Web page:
Northside High volleyball coach Lindsay Johnson met Martin last December at a Christmas party for the Oncology and Hematology Center of Columbus.

He, along with the other 35-40 children in the pediatrics center, instantly made an impact.

"I would have never known that we even had a clinic, much less that we had that many children who were sick," she said.

But she saw a desire in Martin and the others to do things that others take for granted on a daily basis.

Like walking or running. Or playing volleyball.

And so began the development of the first ever Ace Out Pediatric Cancer and Blood Disorders tournament, to be hosted by Northside High on May 2. The tournament will raise money for activities supplies for children at the clinic and, she hopes, raise awareness of the clinic's existence.

People don't realize, she said, how much those activities mean to young individuals faced with chemotherapy and radiation treatment for hours at a time.

"Just that little bit is enough to keep them going," Johnson said. "Something so simple as picking out a Band-Aid. That's the highlight of their day."

And the awareness is just as important.

"The staff, the nurses and the doctors -- they're all involved in these kids' lives," said Martin's mother.

"They'll sit down to talk with them and do crafts with them and get their minds off of treatment. When Martin was first diagnosed, we had to go to Augusta for treatment. He was separated from his twin and the rest of his family and friends. He kind of closed up. It was like -- am I forgotten? We don't want them to feel forgotten just because they're sick. They're important."

Martin has a twin brother, Mason, and a step-sister, Christa Armentrout. His father and step mother, Chris and Christie Thiele, and step-father, Travis Armentrout, also provide a support system for Martin.

A number of public figures around the community have already registered to participate in the tournament. The Columbus State University men's basketball team, the Columbus Cottonmouths and Muscogee County Sheriff John Darr will all be involved.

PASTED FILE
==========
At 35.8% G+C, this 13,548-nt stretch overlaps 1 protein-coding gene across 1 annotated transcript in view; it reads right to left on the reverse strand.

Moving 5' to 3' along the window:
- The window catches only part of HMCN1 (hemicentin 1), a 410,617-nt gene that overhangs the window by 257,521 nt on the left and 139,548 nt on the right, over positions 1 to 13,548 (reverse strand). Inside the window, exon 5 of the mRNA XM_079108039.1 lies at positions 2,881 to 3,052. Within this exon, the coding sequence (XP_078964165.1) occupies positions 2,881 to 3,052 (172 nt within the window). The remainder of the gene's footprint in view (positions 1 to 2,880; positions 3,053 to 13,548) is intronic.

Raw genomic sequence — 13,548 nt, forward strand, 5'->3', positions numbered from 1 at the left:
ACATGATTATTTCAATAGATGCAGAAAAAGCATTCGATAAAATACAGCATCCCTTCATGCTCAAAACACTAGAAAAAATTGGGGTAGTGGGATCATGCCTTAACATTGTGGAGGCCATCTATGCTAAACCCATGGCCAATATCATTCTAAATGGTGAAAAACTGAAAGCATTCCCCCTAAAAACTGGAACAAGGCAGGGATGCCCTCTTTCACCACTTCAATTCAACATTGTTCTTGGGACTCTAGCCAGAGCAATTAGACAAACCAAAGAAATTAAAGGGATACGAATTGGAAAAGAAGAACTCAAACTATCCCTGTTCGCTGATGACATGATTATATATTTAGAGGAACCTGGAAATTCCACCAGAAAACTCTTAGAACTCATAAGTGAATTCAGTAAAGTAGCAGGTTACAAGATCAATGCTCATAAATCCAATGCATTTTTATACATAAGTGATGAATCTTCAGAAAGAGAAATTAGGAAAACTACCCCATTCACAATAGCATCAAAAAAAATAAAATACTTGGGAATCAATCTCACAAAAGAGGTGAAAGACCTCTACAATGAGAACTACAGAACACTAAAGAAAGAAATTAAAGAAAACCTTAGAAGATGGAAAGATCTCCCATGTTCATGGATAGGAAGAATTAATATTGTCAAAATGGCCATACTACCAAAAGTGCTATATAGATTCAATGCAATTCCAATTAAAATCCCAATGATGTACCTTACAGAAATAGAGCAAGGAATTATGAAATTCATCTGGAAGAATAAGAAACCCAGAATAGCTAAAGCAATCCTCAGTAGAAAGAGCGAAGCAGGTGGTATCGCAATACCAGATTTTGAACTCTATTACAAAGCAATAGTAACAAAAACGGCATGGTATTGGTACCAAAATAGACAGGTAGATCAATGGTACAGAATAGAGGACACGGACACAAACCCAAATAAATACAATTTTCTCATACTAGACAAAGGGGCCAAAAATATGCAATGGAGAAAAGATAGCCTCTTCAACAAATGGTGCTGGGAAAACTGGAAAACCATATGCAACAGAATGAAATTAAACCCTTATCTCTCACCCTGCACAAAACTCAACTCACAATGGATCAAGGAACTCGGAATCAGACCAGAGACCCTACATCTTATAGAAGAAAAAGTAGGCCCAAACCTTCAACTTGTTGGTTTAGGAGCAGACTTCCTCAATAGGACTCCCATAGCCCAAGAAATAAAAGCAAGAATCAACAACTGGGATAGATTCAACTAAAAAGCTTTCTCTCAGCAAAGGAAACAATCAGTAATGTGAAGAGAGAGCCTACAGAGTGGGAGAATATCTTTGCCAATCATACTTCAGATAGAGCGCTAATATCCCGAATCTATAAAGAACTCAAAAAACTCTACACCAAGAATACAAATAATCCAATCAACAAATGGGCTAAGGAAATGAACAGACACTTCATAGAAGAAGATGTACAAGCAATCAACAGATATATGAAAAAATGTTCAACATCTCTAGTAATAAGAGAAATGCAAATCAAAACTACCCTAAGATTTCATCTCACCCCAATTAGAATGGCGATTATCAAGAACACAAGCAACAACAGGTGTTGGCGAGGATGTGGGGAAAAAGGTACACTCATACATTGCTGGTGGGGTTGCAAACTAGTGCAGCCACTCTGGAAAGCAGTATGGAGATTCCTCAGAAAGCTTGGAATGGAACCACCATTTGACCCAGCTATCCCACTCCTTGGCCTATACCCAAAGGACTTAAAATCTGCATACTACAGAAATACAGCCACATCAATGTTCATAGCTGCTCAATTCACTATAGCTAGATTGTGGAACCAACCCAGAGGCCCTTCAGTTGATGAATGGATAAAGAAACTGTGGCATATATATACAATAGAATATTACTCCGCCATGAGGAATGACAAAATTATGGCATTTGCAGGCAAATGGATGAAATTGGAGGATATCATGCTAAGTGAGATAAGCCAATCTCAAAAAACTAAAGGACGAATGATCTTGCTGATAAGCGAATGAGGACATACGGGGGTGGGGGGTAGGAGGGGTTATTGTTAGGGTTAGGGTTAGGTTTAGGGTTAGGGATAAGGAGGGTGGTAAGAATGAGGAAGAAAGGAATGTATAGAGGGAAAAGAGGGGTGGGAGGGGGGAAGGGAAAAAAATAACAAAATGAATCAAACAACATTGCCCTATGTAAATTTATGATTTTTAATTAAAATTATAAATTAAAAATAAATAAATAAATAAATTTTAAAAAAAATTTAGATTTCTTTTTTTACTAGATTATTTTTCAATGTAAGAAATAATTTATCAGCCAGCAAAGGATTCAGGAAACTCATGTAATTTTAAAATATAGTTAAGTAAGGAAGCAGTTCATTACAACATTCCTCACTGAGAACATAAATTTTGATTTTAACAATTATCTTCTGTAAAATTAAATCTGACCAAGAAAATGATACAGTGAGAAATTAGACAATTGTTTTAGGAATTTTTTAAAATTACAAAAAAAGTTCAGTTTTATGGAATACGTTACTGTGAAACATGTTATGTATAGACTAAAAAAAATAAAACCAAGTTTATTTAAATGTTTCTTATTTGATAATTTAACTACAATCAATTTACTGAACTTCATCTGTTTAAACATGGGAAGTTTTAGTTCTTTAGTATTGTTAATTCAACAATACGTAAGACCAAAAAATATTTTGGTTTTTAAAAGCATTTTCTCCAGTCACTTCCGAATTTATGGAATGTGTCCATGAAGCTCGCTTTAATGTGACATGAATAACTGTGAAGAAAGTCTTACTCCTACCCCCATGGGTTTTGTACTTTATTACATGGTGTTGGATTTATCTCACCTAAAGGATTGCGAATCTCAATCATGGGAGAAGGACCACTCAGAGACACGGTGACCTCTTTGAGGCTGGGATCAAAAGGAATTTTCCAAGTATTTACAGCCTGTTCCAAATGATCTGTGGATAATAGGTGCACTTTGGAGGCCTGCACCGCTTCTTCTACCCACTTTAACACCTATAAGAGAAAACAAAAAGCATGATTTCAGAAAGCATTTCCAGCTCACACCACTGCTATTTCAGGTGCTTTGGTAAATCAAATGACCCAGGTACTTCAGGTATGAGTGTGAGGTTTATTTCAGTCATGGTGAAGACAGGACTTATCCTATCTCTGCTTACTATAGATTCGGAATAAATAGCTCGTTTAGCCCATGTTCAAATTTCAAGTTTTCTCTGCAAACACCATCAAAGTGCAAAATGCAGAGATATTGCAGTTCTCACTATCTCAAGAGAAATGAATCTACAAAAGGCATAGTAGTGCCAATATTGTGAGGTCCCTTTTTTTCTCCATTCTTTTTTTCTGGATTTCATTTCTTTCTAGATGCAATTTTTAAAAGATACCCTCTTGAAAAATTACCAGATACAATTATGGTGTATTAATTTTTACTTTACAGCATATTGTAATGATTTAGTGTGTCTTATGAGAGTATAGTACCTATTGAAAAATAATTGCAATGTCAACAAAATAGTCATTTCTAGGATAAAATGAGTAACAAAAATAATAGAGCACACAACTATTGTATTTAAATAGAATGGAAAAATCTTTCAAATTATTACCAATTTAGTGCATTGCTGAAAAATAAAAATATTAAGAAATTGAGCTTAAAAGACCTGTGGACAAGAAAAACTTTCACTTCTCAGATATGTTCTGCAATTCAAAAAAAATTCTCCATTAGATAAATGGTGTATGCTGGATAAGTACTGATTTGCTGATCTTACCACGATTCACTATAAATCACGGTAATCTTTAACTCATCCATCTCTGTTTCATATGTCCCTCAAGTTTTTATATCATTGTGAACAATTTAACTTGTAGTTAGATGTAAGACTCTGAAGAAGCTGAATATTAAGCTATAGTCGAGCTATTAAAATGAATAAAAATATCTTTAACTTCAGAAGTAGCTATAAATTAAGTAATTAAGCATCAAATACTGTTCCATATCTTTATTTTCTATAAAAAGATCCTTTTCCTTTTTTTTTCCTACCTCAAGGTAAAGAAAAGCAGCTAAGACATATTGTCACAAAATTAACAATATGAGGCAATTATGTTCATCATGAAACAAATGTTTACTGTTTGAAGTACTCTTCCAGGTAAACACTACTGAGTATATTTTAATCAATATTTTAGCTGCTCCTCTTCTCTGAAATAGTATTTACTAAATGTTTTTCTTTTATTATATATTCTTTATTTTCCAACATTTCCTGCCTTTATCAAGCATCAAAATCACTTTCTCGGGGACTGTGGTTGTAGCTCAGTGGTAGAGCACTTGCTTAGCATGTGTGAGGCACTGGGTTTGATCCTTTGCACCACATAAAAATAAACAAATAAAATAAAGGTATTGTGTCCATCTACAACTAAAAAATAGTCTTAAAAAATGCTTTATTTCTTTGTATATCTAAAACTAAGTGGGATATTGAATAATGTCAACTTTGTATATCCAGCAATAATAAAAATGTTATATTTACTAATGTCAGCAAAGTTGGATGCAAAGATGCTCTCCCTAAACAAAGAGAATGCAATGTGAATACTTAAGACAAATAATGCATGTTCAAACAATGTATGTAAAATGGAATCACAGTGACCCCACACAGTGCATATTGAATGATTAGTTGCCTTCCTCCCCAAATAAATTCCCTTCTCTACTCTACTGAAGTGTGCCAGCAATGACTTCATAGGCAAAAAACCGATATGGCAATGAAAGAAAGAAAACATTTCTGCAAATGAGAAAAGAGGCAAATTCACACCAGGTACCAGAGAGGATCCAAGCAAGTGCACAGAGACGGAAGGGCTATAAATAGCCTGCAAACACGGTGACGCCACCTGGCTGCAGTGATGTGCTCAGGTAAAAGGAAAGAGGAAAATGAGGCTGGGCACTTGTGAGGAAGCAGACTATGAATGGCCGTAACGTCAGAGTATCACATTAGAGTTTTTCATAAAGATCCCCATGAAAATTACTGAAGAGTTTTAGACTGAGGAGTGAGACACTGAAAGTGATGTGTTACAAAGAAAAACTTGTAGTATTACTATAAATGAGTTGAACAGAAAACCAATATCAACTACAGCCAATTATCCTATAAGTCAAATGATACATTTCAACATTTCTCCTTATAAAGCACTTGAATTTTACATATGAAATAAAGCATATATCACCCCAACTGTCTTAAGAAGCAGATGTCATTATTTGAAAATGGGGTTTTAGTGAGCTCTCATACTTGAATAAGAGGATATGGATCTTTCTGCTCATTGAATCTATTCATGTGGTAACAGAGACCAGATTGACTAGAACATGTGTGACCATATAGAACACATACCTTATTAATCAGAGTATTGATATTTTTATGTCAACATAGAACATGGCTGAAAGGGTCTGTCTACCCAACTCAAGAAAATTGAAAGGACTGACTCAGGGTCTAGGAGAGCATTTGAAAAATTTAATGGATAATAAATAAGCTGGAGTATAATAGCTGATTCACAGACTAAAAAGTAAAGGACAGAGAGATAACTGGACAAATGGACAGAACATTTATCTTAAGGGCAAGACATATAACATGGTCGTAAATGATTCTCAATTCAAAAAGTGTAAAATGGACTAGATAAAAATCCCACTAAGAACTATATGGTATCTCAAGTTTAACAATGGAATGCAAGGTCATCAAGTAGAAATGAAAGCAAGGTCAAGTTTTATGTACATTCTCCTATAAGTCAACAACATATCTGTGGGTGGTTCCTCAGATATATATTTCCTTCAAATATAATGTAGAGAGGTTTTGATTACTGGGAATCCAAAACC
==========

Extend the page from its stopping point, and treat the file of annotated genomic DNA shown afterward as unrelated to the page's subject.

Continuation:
Hardaway basketball coach Kendall Mills knew Martin from school, and his team, which comprises of fellow Hardaway coaches and administrators, is playing for its former student.

"Some other team had come up with a name, Lindsay told me, and I texted back and said, 'Well we're Martin's Maniacs,' " Mills said with a laugh. "And that was it. It was done."

"He laughed when he heard," Armentrout said. "He said, 'That is awesome.' They told him at the clinic, and he had just received some really bad news from the doctor. Even though you may get some bad news, you're always given something to look forward to."

Martin is looking forward to the volleyball tournament. He hopes he can attend, but, as with everything, it depends on his health at the time.

His journey is nearly over.

One day soon, he will slip away for one of his naps and peacefully ride away.

Christy Armentrout wants people to know that her son's fight can still mean a lot for others, even if he is unable to win it himself.

"Martin's journey is coming to an end," she said. "There is not a cure for rhabdo. But there is still hope that there may be a cure one day. You may not have a sick child right now. But what if? What if it ever happens? I had no clue. My boys were healthy, and then -- bam -- we got faced with it. And it hit us hard. It could affect you. It could affect your family. If everyone can chip in for our hometown, it can help our future here."

Martin, always a beacon for the younger children around him at the clinic as well as the adults in his life, passes along a lesson many individuals fail to learn.

"When you fight something like this, you fight to win," he writes. "You take it to however far you need to. My first shirt, on the back, it says: 'Stay strong, stay positive, and never give up.' "

He's still got this.

How to help

What: Ace Out Pediatric Cancer and Blood Disorders volleyball tournament

When: May 2

Where: Northside High

Who: Open to all public (regardless of skill level)

Cost: $200 per team (6 player minimum/10 player maximum); $5 per child (placed on team in their age group)

Other: There will be children’s, non-competitive and competitive divisions. A cash prize of $250 will be awarded to non-competitive champion and $500 to competitive champion. All other proceeds will benefit the Oncology and Hematology Center of Columbus. To register, email aceoutpediatriccancer@gmail.com.